Woodward Hall 423-D
Woodward Hall 423-D
Personal website: http://www.cs.uncc.edu/~dcassidy/
Degree Institution: Pace University
Quite some time ago I began a career that has followed an interesting path. This has been a path complete with the typical twists, turns, and stop-gaps of a career-minded, professional woman balancing competing goals of child rearing and professional accomplishment. I arrived at this point in my life having achieved considerable experience, self-confidence, and renewed energy. My children are now grown and it is time to resume the full-time pursuit of my personal professional goals. The first of these goals is to complete my formal education.
My life’s work, my passion, is education. As an educator seeking to foster learning among the newest generation of learners and the ever-increasing number of non-traditional learners in institutions of higher education, my focus is on providing the highest quality teaching and on the development of the highest quality programs. I do this by attending to sound principles of pedagogy (or andragogy the science of teaching adults) while recognizing and addressing diverse learning styles. I am cognizant of the needs and experiences of my nontraditional students and I openly embrace the contributions they bring to my classroom. As an instructional leader I readily embrace technology, not merely for the sake of technology, but through the employment of this tool to facilitate learning. My second goal is to strengthen my leadership role in higher education, shaping the design and delivery methods of 21st century teaching.
I am a forward thinker. Having taught in a variety of educational settings from pre-school to corporate education, I have had many opportunities to bring about change through innovation. An early example was the establishment of the charter membership of the American Technology Honor Society in the North East Independent School District in San Antonio, Texas in 1997. Another early example was my work at IBM in White Plains, New York (1983-1985) where I was involved in the development of technology training classes and manuals to assist non-technical employees in the use of emerging technologies. This was the introduction of desktop workstations in individual offices. Getting employees to accept and use this new technology was not an easy feat. It required tremendous patience and salesmanship together with a cleverly subtle approach to teaching. A third example would be my leadership role in the Diversity Institute in Information Technology (DITI) here at The University of North Carolina at Charlotte. In this role I work with teachers helping them to learn to use technology in their classroom for instruction and administrative purposes. These efforts are bridging the technology gap and fostering a sense of accomplishment for all, not just the traditional, tech-savvy male.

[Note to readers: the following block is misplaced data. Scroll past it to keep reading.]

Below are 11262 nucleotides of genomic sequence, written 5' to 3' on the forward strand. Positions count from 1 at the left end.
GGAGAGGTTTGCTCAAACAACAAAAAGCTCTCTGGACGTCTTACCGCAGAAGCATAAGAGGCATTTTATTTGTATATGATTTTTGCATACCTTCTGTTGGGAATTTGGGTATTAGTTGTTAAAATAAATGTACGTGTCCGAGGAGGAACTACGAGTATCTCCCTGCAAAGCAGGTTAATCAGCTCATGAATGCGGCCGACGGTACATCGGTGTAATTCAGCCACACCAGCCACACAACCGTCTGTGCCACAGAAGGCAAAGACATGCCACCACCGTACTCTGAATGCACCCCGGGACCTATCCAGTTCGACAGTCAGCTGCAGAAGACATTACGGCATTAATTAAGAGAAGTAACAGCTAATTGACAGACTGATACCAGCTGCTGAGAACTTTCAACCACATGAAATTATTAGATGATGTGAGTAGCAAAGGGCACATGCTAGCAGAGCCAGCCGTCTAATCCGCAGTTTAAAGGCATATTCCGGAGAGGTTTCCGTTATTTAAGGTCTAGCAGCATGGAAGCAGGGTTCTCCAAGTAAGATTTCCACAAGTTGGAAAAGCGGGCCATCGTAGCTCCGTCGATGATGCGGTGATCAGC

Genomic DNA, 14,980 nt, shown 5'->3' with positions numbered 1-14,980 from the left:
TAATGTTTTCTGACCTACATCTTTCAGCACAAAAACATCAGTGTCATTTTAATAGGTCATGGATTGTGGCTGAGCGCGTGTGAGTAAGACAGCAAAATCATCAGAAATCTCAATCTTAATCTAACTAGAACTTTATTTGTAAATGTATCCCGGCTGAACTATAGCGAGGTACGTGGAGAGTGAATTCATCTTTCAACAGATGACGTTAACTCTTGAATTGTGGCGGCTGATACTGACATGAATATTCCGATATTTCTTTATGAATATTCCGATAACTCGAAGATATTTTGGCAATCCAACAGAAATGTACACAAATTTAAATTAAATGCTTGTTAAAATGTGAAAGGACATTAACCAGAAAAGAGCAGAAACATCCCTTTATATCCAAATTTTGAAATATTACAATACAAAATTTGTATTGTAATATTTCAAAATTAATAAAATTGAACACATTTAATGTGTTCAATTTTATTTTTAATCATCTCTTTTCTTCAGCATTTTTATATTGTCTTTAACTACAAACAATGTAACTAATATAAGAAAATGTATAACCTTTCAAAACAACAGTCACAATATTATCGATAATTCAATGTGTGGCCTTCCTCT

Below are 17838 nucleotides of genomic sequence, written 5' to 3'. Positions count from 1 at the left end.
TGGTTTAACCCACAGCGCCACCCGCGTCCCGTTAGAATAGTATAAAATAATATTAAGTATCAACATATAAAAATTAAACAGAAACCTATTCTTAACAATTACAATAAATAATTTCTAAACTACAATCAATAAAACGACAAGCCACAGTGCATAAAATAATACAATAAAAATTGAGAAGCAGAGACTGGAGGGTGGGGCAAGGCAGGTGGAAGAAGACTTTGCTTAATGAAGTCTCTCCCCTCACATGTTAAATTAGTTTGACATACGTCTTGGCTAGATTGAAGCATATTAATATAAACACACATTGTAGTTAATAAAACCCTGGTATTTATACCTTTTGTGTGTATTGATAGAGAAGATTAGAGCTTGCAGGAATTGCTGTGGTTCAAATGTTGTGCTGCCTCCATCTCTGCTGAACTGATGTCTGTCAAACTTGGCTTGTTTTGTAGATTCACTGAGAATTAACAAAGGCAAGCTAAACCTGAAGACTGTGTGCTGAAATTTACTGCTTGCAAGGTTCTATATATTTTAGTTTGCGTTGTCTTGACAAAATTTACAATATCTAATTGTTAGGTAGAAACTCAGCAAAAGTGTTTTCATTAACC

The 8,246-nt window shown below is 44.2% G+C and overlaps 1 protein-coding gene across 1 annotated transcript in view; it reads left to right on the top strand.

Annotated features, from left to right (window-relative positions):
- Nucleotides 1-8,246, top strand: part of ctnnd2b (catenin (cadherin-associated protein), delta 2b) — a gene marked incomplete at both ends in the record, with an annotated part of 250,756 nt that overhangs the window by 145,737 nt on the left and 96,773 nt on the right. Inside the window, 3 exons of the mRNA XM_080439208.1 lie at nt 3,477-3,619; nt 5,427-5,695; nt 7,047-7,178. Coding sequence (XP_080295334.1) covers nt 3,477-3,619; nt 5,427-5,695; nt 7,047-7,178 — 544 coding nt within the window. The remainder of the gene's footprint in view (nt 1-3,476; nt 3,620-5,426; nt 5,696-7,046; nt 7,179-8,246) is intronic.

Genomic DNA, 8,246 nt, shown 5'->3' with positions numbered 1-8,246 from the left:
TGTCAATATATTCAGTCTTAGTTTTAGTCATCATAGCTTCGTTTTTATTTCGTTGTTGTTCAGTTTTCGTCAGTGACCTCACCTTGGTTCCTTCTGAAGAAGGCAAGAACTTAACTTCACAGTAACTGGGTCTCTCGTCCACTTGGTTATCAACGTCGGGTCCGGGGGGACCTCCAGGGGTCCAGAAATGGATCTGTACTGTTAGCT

Prior to moving to Charlotte, I developed and conducted professional development training sessions in technology for teachers throughout the state of Connecticut. This work presented another opportunity to bring teachers up to speed with respect to teaching techniques and methods. One more example of innovation would be the creation and deployment of two new computer summer camps for middle school students at The University of North Carolina at Charlotte. These were the first camps of this kind offered in the summer camps program and have been met with overwhelming success and popularity.
The face of higher education is changing with more and more courses being offered online or as a combination of online and face-to-face (f2f) delivery. This brings me to my third goal, to be instrumental in guiding, implementing, and managing this change. I am currently employed full-time as Senior Lecturer in the Computer Science Department within the College of Information Technology at The University of North Carolina at Charlotte. I have developed and taught several undergraduate courses for the College and have assisted in the revision and updating of key courses and curriculum plans. I am in the process of developing two new courses for 2006 release. I initiated the College’s eLearning efforts designing and delivering the first online course for the College in 2004 and another course the following year. I now serve as chair of the Computer Science department’s eLearning Committee. My commitment to higher education is sincere. I feel my contributions to leadership in education have been and will continue to be timely, reflective, and long-lasting. They will positively serve today’s learners and tomorrows leaders.